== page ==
Low-frequency RNA-Seq exon junction(s) not annotated.
Gene model reviewed during 5.52
Click to get a list of regulatory features (enhancers, TFBS, etc.) and gene disruptions (point mutations, indels, etc.) within or overlapping Dmel\Ddc using the Feature Mapper tool.
Ddc labels serotonergic neurons and expression is more widespread than that seen with Scer\GAL45-HT7.ERGP which labels a serotonergic receptor. Expression of Ddc is seen in subsets of cells in the larval brain and ventral nerve cord. In the adult, labelling is widespread but stronger in the central complex, including the ring neurons of the ellipsoid body, the lateral triangles (bulbs) and the fan-shaped body. Co-localisation of Ddc with Scer\GAL45-HT7.ERGP is observed in the central complex. There is also Ddc staining in 2 centrifugal neurons which innervate most of the antennal lobe glomeruli. These neurons do not express Scer\GAL45-HT7.ERGP. Ddc is also observed in all thoracic and abdominal neuromeres of the thoracico-abdominal ganglion, with stronger expression in the abdominal neuromeres.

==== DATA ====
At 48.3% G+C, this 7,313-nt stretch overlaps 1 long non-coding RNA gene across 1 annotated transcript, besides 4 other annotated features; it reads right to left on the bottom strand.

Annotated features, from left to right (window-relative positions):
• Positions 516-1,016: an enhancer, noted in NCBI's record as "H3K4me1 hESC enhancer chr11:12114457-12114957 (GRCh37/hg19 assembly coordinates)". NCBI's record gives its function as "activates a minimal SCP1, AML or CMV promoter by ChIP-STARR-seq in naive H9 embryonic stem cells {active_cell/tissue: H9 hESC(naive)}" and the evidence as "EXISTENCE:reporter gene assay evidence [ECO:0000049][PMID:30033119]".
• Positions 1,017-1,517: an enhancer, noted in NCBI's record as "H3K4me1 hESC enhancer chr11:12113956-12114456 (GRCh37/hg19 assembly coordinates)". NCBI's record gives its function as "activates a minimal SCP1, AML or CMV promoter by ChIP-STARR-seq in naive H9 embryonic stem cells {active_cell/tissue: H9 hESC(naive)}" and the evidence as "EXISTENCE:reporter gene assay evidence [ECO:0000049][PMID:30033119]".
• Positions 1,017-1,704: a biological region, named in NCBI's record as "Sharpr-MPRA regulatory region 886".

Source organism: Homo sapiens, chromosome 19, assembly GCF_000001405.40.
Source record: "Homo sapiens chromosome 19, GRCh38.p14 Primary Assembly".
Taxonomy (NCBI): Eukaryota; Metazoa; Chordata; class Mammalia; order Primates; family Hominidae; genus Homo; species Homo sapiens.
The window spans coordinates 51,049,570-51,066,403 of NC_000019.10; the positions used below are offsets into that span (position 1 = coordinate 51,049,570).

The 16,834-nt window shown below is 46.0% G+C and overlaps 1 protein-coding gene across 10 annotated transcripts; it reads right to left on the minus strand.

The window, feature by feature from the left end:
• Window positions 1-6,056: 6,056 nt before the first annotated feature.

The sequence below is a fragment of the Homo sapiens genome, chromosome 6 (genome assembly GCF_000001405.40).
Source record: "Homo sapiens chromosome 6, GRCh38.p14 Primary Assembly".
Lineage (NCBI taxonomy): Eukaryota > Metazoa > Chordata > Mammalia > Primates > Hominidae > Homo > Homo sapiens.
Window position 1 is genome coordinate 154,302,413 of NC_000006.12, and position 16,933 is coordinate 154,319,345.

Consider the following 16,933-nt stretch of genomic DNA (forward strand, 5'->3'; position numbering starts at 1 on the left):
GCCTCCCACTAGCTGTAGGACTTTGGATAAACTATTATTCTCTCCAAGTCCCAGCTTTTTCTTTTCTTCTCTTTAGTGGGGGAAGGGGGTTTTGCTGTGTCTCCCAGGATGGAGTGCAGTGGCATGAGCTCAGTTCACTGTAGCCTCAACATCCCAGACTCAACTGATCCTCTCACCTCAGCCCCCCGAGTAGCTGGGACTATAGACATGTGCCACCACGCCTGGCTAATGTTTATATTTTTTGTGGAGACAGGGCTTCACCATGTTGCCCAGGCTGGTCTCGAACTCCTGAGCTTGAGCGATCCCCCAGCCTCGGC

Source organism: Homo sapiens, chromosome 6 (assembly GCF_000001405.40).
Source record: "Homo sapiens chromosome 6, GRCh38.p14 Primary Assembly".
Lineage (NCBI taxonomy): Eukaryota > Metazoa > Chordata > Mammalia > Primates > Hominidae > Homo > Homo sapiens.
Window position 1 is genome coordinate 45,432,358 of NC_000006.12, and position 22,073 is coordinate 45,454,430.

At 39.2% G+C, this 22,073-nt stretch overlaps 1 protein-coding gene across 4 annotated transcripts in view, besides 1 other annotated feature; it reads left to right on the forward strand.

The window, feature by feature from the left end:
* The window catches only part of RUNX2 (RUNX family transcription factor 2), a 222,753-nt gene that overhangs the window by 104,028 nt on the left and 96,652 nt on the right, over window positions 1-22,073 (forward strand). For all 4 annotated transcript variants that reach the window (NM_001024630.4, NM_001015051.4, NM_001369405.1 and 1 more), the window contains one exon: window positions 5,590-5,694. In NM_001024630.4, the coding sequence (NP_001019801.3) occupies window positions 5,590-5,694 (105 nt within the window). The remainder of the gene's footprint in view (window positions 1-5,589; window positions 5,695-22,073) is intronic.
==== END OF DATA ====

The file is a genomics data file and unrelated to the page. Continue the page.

Ddc protein is expressed in a subset of serotonergic neurons of the adult brain, including the mushroom body dorsal paired medial neurons.
Markers that uniquely identify the cells of the NB3-7 lineage were used to examine the serotonin expressing cell lineages.
Ddc activity was investigated in whole imagos and in developing wings. In the whole imago, activity increases steadily between 64 hours after pupariation and eclosion. In wings, there is a peak of activity at 76 hrs which correlates with the time when the wing microchaetae and hairs have become fully melanized.
In third instar larvae, Ddc protein localizes to approximately 125 neurons, and a subset of glial cells. About 80 of the 125 neurons also stain for serotonin.
Immunolocalization experiments using an anti-Ddc antibody indicate that Ddc protein is expressed in the epidermis and the nervous system of the third instar larva and adult. A segmentally repeated pattern of staining is seen in the larval ventral ganglion and brain. A subset of the Ddc-positive cells match the pattern of serotonin-containing cells. The staining in the adult hindgut and oviduct is likely to be due neurons associated with these structures.
Ddc activity reaches a maximum late in embryogenesis and persists into first instar larvae. It does not parallel ecdysone activity which is at a maximum at midembryogenesis.
Comment: medium expression
GBrowse - Visual display of RNA-Seq signalsView Dmel\Ddc in GBrowse 2
Mapping based on 5/5781 recombinants.
Please Note This section lists cDNAs and ESTs that fall within the genomic extent of the gene model, which may include cDNAs and ESTs of genes within introns, or of overlapping genes. Please see GBrowse for alignment of the cDNAs and ESTs to the gene model.